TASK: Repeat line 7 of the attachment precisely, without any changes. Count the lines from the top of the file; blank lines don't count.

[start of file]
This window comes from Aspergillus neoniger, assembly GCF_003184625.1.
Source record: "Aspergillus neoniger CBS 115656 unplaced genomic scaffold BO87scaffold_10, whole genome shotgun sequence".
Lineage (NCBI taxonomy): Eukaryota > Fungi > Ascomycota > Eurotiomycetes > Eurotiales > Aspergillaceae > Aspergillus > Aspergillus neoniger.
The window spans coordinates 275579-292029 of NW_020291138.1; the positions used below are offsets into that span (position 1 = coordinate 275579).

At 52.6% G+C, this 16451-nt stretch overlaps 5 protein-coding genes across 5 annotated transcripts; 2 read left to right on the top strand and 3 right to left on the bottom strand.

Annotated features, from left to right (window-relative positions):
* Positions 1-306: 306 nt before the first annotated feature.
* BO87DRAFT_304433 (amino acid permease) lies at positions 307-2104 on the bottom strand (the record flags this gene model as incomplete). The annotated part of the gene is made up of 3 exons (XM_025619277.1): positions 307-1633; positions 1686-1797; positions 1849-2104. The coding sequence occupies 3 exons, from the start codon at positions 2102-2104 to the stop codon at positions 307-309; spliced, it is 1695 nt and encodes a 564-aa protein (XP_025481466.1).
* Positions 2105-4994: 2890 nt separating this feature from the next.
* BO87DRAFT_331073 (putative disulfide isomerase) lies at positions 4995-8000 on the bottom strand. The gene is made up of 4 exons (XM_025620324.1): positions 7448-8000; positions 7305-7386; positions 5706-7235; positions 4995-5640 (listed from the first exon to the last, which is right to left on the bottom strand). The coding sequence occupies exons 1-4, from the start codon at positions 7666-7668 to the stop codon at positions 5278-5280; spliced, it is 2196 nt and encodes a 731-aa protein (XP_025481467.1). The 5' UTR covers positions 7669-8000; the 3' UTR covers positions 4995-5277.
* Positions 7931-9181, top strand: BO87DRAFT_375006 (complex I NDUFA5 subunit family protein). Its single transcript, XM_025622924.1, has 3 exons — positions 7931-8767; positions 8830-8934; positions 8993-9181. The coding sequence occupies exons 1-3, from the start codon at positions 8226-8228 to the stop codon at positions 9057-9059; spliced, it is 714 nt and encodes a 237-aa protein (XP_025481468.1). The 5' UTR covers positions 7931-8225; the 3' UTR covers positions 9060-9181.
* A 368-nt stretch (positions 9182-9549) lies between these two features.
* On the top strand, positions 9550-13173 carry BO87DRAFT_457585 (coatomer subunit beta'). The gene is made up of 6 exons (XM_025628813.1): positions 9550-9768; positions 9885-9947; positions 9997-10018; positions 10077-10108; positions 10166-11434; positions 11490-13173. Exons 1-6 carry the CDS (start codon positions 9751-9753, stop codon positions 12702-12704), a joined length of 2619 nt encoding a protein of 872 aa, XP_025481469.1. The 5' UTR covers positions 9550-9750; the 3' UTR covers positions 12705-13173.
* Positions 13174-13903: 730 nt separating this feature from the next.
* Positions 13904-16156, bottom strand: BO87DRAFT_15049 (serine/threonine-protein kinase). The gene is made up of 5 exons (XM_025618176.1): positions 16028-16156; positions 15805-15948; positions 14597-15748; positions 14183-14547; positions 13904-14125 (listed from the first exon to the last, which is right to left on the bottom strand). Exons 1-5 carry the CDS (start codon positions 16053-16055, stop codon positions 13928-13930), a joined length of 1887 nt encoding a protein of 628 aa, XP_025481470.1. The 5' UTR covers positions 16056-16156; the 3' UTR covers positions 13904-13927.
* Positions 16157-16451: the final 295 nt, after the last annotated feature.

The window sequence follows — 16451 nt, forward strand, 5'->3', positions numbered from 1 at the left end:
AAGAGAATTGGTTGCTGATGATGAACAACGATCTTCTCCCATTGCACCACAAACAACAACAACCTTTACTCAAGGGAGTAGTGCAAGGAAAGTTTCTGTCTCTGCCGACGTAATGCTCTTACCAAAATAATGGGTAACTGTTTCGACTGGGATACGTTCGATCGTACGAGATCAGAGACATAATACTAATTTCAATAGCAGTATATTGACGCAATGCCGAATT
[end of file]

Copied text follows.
* Positions 1-306: 306 nt before the first annotated feature.